I'm interested in learning about the history behind the naming of the United States capital, Washington DC. Why was it named after George Washington, and who made the decision to name it after him?

Additionally, I would like to know if there were any other proposals for names before the final decision was made. Any information or resources on this topic would be greatly appreciated.

  • 4
    Try this: en.wikipedia.org/wiki/Washington,_D.C.
    – Jos
    Commented Jun 23, 2023 at 9:48
  • 4
  • 3
    The question needs evidence of research, but I don't think it should be closed as too basic as only the 'why' seems basic, not the bits on 'who decided' or 'what process' or 'proposals for other names'. Commented Jun 23, 2023 at 11:47
  • 4
    This is rather difficult to nail down. The earliest reference I can find is this, from the Library of Congress Serial Set, stating: "“We have agreed that the federal district shall be called ‘the Territory of Columbia’ and the federal city ‘the city of Washington,’ (commissioners’ letter-book No. 16, page 32, September 9, 1791). The title of the map will therefore be a map of the city of Washington in the Territory of Columbia." Commented Jun 23, 2023 at 12:08
  • 3
    According to that fount of accuracy and veracity, Wikipedia, that proclamation by the commissioners is the original announcement. As to what discussions occurred, or did not occur, behind the scenes prior, I can find no record. Commented Jun 23, 2023 at 12:31

1 Answer 1


If there is any record of the discussions which led to the decision, then it seems an archive search will be needed, but sources online provide the following. In "Records of the Office of Public Buildings and Public Parks of the National Capital" (NARA 1992), Mary-Jane Dowd states:

"The City and Territory were named at a meeting of Secretary of State Thomas Jefferson and Congressman James Madison with the Commissioners on September 8, 1791.", https://babel.hathitrust.org/cgi/pt?id=inu.30000038155655&seq=31

She cites the Proceedings of the Commissioners, vol 1, p.23. These proceedings have not been digitized, they are in the National Archives at: https://catalog.archives.gov/id/3033259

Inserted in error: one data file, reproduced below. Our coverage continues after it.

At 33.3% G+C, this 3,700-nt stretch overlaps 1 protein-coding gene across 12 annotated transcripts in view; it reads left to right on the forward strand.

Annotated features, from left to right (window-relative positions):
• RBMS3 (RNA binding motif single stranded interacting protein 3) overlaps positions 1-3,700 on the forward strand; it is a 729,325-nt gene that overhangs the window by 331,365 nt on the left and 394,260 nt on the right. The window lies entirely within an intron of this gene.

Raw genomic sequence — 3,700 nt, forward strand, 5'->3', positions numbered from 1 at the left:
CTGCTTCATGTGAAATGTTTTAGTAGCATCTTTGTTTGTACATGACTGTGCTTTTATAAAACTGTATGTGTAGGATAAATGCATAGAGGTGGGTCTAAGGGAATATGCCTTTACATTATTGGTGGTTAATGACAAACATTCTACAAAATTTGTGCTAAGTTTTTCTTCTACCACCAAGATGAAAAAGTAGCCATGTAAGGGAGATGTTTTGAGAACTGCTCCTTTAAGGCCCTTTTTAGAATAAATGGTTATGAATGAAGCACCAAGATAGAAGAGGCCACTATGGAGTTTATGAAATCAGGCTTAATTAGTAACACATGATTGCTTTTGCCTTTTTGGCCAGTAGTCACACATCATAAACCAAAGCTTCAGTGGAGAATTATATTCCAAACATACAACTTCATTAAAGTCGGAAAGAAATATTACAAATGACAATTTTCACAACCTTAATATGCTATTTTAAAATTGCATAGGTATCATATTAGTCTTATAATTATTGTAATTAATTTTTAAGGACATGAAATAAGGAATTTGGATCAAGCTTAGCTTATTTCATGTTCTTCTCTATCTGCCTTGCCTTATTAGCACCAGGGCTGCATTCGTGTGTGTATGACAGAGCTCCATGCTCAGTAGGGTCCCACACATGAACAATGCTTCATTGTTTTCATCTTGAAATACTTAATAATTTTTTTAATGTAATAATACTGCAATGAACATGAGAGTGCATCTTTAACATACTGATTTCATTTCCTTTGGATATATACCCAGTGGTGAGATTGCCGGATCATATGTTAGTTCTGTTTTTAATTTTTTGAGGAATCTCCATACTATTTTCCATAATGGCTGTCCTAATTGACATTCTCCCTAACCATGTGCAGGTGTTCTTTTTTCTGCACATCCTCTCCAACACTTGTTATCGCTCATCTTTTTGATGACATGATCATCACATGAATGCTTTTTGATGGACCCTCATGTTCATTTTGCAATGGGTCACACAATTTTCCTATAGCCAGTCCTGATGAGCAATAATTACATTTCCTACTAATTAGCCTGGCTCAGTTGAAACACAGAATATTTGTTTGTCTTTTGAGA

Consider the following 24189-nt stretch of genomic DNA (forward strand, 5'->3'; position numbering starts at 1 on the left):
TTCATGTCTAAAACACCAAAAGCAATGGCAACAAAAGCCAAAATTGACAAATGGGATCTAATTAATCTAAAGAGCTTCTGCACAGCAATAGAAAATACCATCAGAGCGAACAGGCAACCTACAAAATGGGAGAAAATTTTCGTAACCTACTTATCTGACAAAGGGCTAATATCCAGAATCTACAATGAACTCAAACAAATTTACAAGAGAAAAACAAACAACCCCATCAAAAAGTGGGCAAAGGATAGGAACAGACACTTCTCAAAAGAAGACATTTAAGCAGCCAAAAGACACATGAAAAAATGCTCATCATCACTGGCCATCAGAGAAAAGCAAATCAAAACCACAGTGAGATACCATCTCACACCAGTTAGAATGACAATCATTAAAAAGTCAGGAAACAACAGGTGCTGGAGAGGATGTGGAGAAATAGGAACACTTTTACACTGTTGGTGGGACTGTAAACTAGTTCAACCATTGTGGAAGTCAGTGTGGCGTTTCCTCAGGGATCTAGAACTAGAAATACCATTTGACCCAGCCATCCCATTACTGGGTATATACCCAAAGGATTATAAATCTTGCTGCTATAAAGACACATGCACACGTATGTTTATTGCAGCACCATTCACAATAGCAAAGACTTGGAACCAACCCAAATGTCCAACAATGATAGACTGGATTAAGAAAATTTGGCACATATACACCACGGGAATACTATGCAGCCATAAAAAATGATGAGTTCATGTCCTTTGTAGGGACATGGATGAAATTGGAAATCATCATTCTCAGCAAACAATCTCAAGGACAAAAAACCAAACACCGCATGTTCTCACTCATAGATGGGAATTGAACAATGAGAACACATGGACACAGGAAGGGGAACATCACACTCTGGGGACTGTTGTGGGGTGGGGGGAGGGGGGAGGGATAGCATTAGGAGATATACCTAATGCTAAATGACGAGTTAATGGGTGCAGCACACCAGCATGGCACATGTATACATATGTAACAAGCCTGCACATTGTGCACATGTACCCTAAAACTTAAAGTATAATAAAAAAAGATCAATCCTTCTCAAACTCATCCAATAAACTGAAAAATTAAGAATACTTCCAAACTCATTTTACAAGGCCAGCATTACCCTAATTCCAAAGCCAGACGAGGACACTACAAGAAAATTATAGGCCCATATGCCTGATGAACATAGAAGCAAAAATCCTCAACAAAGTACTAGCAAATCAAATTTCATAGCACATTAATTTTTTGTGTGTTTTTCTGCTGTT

The next day, September 9, the Commissioners wrote to Major L'Enfant announcing the chosen name, and the original of this should be found in the same set of records (see Dowd p14, item 23, Letters Sent): https://catalog.archives.gov/id/3033259

That letter is reproduced in a Congressional Serial Set volume from 1877, but unfortunately it seems to be one of the few volumes (no. 1802) from that period not yet available online! The letter is also reproduced in full in the Centennial History of the City of Washington DC from 1892, but unfortunately there isn't any other useful information there: https://books.google.co.uk/books?id=5Q81AAAAIAAJ&pg=PA101&redir_esc=y#v=onepage&q&f=false

Contemporary Congressional records seem unlikely to come up with anything. The second Congress opened formally on March 4th, 1791, but didn't start its first proper session until late October, by which time it seems the decision had been made.

It may be worth searching in the voluminous papers of George Washington himself. It would be reasonable to assume they probably asked him out of courtesy before announcing such a decision. But that, and any other deliberations, could easily have been purely verbal. There may be something there (there certainly are letters between him and the commissioners relating to the Federal district) but I couldn't find anything specific.

It seems the best place to look further would be the archives referred to above, which are also available on microfilm (NARA publication M371), containing the Proceedings, Letter Books and other records of the Commissioners, which might possibly contain further details of the meeting of September 8th or something else which sheds light on the question.

Your Answer

By clicking “Post Your Answer”, you agree to our terms of service and acknowledge you have read our privacy policy.

Not the answer you're looking for? Browse other questions tagged or ask your own question.